The Battle of the Bloat

For many people, rich and decadent foods are a hallmark of holiday celebrations—and while we all know that egg nog and cookies are not health food, a holiday treat here and there is not the end of the world. But eating too much heavy fare can wreak havoc on the digestive system, especially in women.

Digestive problems such as constipation, diarrhea, heartburn, and gas occur more frequently in women than in men and may be made worse by changes in hormone levels caused by menstruation and pregnancy. Women are also more likely to develop irritable bowel syndrome (IBS), a common digestive disorder marked by persistent abdominal pain and bowel changes. IBS sufferers may have a strong digestive reaction to stress, large meals, caffeine, dairy products, and large amounts of alcohol—typical staples of the holiday season.

Look out for these common problems:

Too many large meals and not enough fiber can lead to constipation. Symptoms may include having fewer than three bowel movements a week, firm or hard-to-pass stools, abdominal swelling or bloating, straining during bowel movements, and a full feeling after a bowel movement. The Fix: Eat at least 25 grams of fiber each day, drink plenty of fluids, exercise, and use the bathroom when you have the urge. Your doctor may also prescribe laxatives or other therapies.

A case of diarrhea—defined as having three or more loose bowel movements in a day—may develop after eating or drinking foods that contain harmful viruses or bacteria. Dairy products, caffeine, artificial sweeteners, certain additives, or medications such as antibiotics can also be a cause. The Fix: Eat hot foods hot and cold foods cold. Skip foods that have been sitting out too long. Drink fluids to keep hydrated, and if diarrhea lasts more than a few hours, drink liquids that contain salt, such as sports drinks or broth. Avoid drinks that include dairy products, caffeine, or sugar, which can make diarrhea worse.

Heartburn—a burning feeling in your chest and throat—can be caused by rich, fatty, or acidic foods; chocolate; coffee; alcohol; mints; and big meals. The Fix: Avoid overeating. Instead of lying down after a meal, try taking a walk.

Gas and bloating can be triggered by hard-to-digest foods, such as beans, broccoli, cabbage, and dairy products (for lactose-intolerant people). The Fix: Pay attention to which foods give you gas and avoid them. An over-the-counter treatment may also help.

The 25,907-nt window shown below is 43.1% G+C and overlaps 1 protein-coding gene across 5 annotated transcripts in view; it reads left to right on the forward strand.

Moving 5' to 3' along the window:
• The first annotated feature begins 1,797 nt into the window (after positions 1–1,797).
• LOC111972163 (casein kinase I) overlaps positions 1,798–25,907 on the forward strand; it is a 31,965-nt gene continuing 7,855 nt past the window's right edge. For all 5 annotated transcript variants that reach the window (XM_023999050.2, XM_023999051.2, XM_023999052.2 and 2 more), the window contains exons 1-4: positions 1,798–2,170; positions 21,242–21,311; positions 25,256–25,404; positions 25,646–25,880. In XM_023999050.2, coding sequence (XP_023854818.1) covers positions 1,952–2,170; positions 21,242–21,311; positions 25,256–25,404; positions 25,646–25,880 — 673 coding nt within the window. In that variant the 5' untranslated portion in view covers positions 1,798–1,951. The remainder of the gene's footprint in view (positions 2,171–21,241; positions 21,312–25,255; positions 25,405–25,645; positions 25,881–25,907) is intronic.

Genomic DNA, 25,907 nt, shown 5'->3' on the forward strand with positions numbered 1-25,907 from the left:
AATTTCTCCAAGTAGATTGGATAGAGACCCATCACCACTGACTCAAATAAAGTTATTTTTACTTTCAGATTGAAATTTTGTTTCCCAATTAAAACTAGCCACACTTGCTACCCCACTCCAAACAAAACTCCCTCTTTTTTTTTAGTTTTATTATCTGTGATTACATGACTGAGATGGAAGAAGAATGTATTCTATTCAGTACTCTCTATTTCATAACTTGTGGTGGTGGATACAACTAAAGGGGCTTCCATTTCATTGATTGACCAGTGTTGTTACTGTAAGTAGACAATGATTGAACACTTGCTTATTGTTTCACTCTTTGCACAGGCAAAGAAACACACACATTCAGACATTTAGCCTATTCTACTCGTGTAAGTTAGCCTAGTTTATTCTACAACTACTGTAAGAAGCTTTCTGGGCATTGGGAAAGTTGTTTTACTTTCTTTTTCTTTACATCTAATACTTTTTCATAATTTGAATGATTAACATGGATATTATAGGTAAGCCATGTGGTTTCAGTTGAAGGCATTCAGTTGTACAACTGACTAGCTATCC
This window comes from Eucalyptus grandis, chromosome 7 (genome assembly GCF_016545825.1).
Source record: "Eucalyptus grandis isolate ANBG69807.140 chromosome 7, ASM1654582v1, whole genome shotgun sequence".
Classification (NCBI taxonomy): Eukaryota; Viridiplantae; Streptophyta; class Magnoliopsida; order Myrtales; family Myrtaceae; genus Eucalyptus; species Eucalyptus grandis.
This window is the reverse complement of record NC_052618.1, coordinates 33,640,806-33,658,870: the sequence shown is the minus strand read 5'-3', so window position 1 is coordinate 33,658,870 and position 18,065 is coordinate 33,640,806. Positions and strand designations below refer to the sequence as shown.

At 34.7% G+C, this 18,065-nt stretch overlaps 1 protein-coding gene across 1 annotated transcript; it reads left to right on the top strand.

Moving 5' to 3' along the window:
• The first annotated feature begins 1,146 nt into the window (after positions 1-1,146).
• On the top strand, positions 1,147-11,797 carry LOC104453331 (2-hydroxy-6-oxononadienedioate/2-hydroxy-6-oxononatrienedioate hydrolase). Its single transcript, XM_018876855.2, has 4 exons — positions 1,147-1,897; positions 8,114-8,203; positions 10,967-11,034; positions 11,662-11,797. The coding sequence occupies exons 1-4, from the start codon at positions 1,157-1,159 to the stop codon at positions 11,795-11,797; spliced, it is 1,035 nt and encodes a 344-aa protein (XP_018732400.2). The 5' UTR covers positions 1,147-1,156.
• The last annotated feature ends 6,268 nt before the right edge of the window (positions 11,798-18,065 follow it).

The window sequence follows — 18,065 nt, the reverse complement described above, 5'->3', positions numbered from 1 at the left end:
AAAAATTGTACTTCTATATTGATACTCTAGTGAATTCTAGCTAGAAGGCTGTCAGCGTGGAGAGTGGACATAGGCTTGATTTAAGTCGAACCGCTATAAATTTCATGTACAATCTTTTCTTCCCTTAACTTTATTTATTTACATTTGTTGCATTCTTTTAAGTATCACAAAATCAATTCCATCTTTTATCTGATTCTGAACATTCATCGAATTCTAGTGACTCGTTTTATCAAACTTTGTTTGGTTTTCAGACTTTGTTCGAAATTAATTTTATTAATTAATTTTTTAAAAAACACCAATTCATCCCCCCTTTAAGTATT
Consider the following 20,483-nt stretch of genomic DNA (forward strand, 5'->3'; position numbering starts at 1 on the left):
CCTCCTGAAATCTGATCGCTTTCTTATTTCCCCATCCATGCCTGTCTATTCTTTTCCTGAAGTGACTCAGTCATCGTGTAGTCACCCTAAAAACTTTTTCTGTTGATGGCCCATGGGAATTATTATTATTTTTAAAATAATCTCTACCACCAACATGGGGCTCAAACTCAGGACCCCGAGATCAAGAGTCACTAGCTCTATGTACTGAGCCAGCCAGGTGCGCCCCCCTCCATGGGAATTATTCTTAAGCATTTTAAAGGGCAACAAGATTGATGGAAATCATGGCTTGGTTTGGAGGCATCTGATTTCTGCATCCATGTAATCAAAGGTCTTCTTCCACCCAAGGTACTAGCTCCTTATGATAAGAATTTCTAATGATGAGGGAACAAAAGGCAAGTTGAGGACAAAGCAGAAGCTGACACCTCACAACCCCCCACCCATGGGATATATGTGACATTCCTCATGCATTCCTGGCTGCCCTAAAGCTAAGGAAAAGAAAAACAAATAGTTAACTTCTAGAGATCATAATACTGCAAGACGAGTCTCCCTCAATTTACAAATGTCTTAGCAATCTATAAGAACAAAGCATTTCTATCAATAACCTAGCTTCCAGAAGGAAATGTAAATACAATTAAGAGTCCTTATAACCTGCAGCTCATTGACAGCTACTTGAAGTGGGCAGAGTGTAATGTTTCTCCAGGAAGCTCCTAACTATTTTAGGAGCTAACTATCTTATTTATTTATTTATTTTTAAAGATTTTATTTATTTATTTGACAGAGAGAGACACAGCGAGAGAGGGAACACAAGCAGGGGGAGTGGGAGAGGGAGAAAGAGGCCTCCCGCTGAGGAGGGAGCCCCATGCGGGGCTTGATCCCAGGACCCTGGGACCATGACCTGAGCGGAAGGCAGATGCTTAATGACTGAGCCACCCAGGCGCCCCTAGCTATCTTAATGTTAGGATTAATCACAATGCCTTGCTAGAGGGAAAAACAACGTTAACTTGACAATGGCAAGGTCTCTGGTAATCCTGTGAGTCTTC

It’s OK to enjoy your favorite holiday treats in moderation, just remember to eat a healthy, fiber-rich diet at non-party times. However, if you’ve experienced digestive discomfort or symptoms for at least 12 weeks out of the last 12 months, talk to your doctor. It may be a sign of IBS or a more serious condition, such as colon cancer.

A Turn of the Stomach

We heard exciting news out of the UK this week: Prince William and his wife Kate Middleton are expecting their first child. But the excitement was tempered with concern when reports of the Middleton’s pregnancy-related hospitalization surfaced. She’s reportedly suffering from hyperemesis gravidarum, a severe form of morning sickness that affects up to 2% of pregnant women.

“Morning sickness” refers to the nausea and vomiting of pregnancy. The phrase is misleading because it’s not confined to the morning—as many pregnant women can attest—but the condition is common in early pregnancy, affecting roughly 70%–85% of pregnant women. Symptoms usually strike without warning and can range from mild, occasional nausea, to severe, continuous nausea with bouts of vomiting. Some women may become nauseated by the smell of certain foods or get sick after eating.

Morning sickness typically begins within the first nine weeks of pregnancy, with symptoms often improving by week 14. What causes morning sickness is unknown, but the surge of pregnancy hormones is a likely factor. Though morning sickness can weaken a pregnant woman’s quality of life, most mild to moderate cases will not harm you or your baby’s health.

More serious problems can arise in women who can’t keep any food or liquids down and begin to lose weight, as is the case with hyperemesis gravidarum. Women who cannot tolerate liquids without vomiting and show signs of dehydration may need to be given intravenous fluids and nutrients in the hospital. The risk of developing hyperemesis gravidarum may be higher if you are carrying multiple fetuses, have a mother or sister who had the condition, are carrying a female fetus, have a history of hyperemesis gravidarum in a previous pregnancy, or have a history of motion sickness or migraines.

Many women assume that morning sickness is a pregnancy rite of passage and avoid telling their doctor about their symptoms or downplay how bad they feel. This is not the time to grin and bear it. Symptoms can get worse over time and it’s often harder to treat morning sickness once it becomes severe. If you can’t keep any food or fluid down for more than a day or are becoming dehydrated, contact your ob-gyn right away.

If you have mild morning sickness, these tips may help:

  • Try vitamin B6 supplements
  • Eat crackers before getting out of bed
  • Drink beverages made from real ginger such as tea or ginger ale
  • Consume smaller nutritious, high-protein meals and snacks throughout the day
  • Get enough rest
  • Avoid foods and smells that make you feel sick.

For more severe cases, anti-nausea medications or a short hospital stay may be necessary.

Learn more.